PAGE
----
This is a sequel to the earlier book, with the same general vibe. A LOT of rural poverty and ignorance-informed trauma including both of the daughter’s parents getting ripped away to prison and getting abused in prison for being an interracial couple. Some vocational awe in there too for good measure, about how noble librarianship is and how you should do it even at great cost to yourself because it’s so important. Some good facts about 1950s Kentucky including some information about Moonlight Schools, the Pack Horse Librarians and women serving as fire lookouts. A decent ending, a good read but not my fave.
This was the most uneven of the pack, veering between a lot of complicated relationship stuff and walls of text about dust, weather patterns, the nature of memory, and then a tiny conflict wrapped up way too quickly. It follows the same general trajectory as the others but whereas the others, the final conflict is introduced significantly earlier in the novel, in here it felt jammed right on to the end. And the overall wrap-up seemed weird to me. Glad I read it, happy it’s over.
A pretty decent look at sex work in Alaska during and after the gold rush. Done in a sort of person-per-chapter format, with a lot of newspaper and other research going in to filling out some not otherwise well documented stories of these women in early Alaskan history. There are some photos as well so these are well-illustrated stories about many different women (and a few men) who contributed to the culture in important ways. This is as much a story about Alaska as it is about sex work. People who are up on present sensibilities about how we talk about sex work may find the language somewhat outdated and.or offensive.
I like where the worldbuilding is going in this series but this book has long passages of just geology/planetology even more than the first. I like the human aspects and how all of that interacts with the choices people make about the planet, but one person talking for five pages about a crater, is a LOT less my jam.
How have I gone this long without reading this? I like most of KSR’s stuff. This was a little more epic than I expected and could sometimes get bogged down in long Martian geography/worldbuilding passages, but overall a neat look at a possible Martian future. One of the things that is the most interesting about all of this is that we’re in a future world where we’ve traveled to Mars, but at the same time, there is ubiquitous network but... no social media? So some of the interactions which occur seem weirdly quaint now because in the actual world with both ubiquitous network AND ubiquitous social media it’s hard time imagine things unfolding the way they do.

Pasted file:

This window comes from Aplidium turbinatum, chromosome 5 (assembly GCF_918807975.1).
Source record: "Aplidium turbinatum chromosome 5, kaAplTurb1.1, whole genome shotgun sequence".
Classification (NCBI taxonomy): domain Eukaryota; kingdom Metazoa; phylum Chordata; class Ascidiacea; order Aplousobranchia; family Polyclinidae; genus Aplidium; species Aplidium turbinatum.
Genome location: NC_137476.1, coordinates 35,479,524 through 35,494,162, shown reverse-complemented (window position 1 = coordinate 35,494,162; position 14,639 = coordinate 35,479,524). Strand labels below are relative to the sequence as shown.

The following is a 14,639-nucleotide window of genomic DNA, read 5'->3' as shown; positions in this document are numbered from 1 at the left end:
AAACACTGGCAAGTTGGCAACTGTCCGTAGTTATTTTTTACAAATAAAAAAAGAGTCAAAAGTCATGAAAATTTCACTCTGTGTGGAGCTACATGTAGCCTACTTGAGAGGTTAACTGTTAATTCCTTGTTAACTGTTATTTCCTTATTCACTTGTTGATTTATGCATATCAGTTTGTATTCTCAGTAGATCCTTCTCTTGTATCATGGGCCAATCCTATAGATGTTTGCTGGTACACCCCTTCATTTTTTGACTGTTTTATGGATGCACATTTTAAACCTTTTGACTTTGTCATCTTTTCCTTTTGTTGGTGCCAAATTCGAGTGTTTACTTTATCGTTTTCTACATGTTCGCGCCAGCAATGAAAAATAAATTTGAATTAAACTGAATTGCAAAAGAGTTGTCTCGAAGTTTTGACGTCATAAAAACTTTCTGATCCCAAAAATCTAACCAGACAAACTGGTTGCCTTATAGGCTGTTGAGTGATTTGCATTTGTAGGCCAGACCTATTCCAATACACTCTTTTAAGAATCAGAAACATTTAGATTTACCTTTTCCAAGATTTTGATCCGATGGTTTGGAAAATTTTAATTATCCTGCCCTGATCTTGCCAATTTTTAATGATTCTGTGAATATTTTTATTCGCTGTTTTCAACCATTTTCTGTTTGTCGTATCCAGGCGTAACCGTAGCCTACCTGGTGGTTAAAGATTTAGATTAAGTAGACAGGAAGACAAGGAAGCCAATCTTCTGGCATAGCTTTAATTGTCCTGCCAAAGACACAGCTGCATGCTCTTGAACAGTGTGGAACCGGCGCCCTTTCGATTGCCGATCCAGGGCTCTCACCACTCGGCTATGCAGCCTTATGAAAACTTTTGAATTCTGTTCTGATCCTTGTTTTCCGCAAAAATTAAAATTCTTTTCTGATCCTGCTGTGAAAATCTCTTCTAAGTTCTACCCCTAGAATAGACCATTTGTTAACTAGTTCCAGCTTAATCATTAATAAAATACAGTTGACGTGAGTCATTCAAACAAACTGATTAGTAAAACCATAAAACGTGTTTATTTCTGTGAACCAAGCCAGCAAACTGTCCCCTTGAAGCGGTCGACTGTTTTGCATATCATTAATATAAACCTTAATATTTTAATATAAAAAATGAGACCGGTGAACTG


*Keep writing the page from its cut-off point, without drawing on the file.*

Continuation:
A weird story about a dramatic apocalypse and the only people left at the weird startup are the temporary workers who try to find a way to make things work out. And you’re not sure for a bit “Wait, did nearly everyone in the entire world DIE??” Not quite a romp but not fully serious either. I liked the main character but... he dies? I found the entire thing basically a black humor situation where I felt the author was maybe not entirely clear if he wanted to it be super dark or not so it wavered. The plot was interesting, the conclusion was unsatisfying.
This was on my Kindle forever, I finally got around to reading it. A guy is depressed because his startup got stolen from him. But they pull him back for one last job, building an AI to go inside a lifelike humanoid that... only speaks Chinese? And then you as the reader have to deal with this completely incomprehensible cyborg and it just didn’t land right with me. Like I liked the idea in general, but the execution and especially a few specifics (like the Chinese thing, come ON) made it a really uneven read.
I read Dune earlier this year and was looking forward to seeing a graphic novel treatment of it, but I gotta be honest, I wasn’t wild about this. There’s a lot jammed in there & I think I’d have had trouble following it if I hadn’t just finished the book. For a desert planet, there were a lot of blues and greens in the illustrations and the style just wasn’t to my liking. I found the book a lot more evocative and the graphic novel a lot more kind of standard comic book fare with really busty improbably built women and lots of brooding and.or evil dudes.
Once your generation ship makes it somewhere, then what? A really good exploration of the compromises that need to (maybe) be made in the name of survivability. A colony that is almost too small to survive, on a frozen ice planet, suddenly realizes they are not alone. Gets real creepy at the end in a surprising way. Mostly female characters, lots of interesting social dynamics.
Emily is a great writer and a great Twitter follow who’s written a friendly and useful book about helping the non-disabled understand good, constructive ways to interact with disabled folks and what it really means to be a good ally. Well-designed with friendly illustrations and a positive attitude that you just have to make an effort, not always do each thing exactly perfect. Emily is very good at explaining how sometimes different disabled people can want different things out of interactions and talks about how to negotiate those interactions.